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I Was Nikki's Caregiver

LA is a writer who learned about wound care and other forms of caregiving through caring for her friend.

Nikki, my best friend, before she got sick.


Four years of caregiving

Every caregiver has a moment when it hits you that you’re missing out. It’s going onto a social networking site while your loved one rests and seeing that your friends are enjoying themselves. It’s being invited to a party and having to decline because your loved one is too fragile to be left alone or because there is no one who can cover for you or because, while your loved one was invited, the venue isn’t handicapped accessible. It’s looking in the mirror and seeing grey hair starting to come through and wondering where the time went. It’s being reminded of who you were and of adventures you shared together before they got sick. The moment comes and you deal with it in your own way.

For me, I would get passive aggressive. I would receive the reminder and get quiet. My best friend, Nikki, would turn to me and ask what was wrong because, as we had known each other for so long, even with her back to me, she knew all wasn’t right. If I was feeling up to it, I’d tell her what had provoked me. If I wasn’t and, I typically wasn’t, I’d say nothing. She’d try to guess. I would burrow further into myself. She’d guess some more. I’d keep burrowing. Eventually, she’d wrongly say that she knew what was wrong. My mood had to be because of her illness or, more specifically, her reliance on me. I would deny it. However, she wouldn’t believe me. She’d instead apologize and offer to call her doctor to see if they’d send nurses or other aid to relieve me.

My Nikki died earlier this month. The death certificate gives cause of death as cardiac arrest mixed with sepsis and a heaping handful of osteomyelitis aka a jerk of a bone infection. She had been sick for a few years. Though not diabetic, she had diabetic foot ulcers that never seemed to heal. They just would, despite how clean and medicated you kept them, get infected. After her third of five hospital stays for them, she was diagnosed with the terror of a bone infection that she never fully got rid of. Doctors suggested that she have a below the knee amputation, but we vehemently disagreed. An amputation wouldn’t have necessarily saved her life, but it would’ve made her more disabled than she could emotionally handle.

Standing beside her bed in the ICU, surgeons debating whether cutting off the misbehaving limb from her heavily sedated and intubated body would save her life, I remembered a meeting we had with a doctor nearly two years ago. Though pre Covid I would’ve stayed with her in the hospital, I wasn’t visiting yet that day when someone from the “ortho” department came to speak to her. Nikki had asked the doctor if she could have me on speakerphone for the meeting and he agreed. Though not the first to suggest it, this doctor emphatically tried to convince us that an amputation was the way to go. He reminded me that, should the leg become a matter of life or death and she couldn’t speak for herself, I, as her healthcare proxy, would have to decide what to do. Nikki cried and I got angry and the doctor, having plead his case, departed, leaving me to, from miles away, calm her down. From that moment on, she was petrified of losing her leg and made me promise that I’d let her go before I made her an amputee. As they examined her this last time, I started to frantically internally ask myself if I could break my promise. How angry would Nikki be at me if she woke up sans one leg? I didn’t have long to debate. It only took them a few minutes to decide that an amputation wouldn’t save her.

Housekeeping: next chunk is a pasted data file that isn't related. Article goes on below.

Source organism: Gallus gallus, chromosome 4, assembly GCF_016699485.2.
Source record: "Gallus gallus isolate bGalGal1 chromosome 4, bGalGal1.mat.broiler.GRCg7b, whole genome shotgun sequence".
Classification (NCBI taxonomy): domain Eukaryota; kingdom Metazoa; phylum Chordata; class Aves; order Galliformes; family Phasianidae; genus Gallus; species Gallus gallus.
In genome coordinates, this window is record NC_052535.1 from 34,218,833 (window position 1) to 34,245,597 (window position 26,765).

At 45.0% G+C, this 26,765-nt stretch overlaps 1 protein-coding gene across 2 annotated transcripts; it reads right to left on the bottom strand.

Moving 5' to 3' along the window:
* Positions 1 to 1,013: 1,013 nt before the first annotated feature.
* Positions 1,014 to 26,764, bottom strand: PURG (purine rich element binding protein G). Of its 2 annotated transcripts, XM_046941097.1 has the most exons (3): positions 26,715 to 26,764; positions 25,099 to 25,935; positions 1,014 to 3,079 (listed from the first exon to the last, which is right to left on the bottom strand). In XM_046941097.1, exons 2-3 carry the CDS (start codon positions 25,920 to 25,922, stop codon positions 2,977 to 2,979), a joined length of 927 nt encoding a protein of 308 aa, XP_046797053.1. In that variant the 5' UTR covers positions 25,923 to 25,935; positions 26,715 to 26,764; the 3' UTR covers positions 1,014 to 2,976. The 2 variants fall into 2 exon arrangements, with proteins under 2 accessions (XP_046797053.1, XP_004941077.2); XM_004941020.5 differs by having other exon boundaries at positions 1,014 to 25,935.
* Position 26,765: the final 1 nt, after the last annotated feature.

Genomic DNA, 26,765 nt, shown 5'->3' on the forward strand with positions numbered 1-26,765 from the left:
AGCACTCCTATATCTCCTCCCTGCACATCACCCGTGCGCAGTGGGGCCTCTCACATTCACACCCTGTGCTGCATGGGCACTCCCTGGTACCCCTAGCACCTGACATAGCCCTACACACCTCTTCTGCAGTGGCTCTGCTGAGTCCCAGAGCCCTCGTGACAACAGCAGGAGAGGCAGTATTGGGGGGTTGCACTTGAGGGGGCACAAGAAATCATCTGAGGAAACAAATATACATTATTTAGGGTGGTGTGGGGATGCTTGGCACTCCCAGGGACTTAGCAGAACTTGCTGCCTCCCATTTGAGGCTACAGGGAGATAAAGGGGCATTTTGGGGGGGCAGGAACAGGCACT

After you lose someone, especially someone under your care, you start to wonder if you could’ve done more or behaved differently. Was I too worn down from being her 24/7 caregiver that I was unable to see she wasn’t doing well before it became an emergency? Should I have accepted her offer to get her doctor to send in nurses again so that I could’ve just been back up help for when the nurses couldn’t be there as I had been when the foot was first wounded? Would she still be alive if we had told everyone with a contrary opinion to buzz off and let her heal at her own pace? I’ll always wonder if even the slightest variation could’ve changed the outcome.

I was looking through some old photos the day after Nikki’s funeral that she had taken the summer after we had graduated from college. We looked young and hopeful, unaware that life could possibly ever challenge us. Though it had been mentioned to me before, I finally saw the toll that years of illness had taken on her. The pictures made our room feel so much larger and, overcome with the reality of everything, I sobbed. If she had been there, she would’ve asked me what was wrong. I probably would’ve taken a deep breath, wiped my eyes on my shirt and asked her what she wanted for dinner. Instead, I just stared at the empty bed and held the pictures close to my chest, unable to stop crying.

I have found that people will applaud you for being a caregiver. They’ll tell you it’s a loving and noble sacrifice, something that they couldn’t do and something that someone in Nikki’s position should be endlessly grateful for. They ask you to consider the monetary side of it and question if you ever wondered how much money you could make it you did it professionally. Sometimes, they’ll offer to help you, but usually they don’t.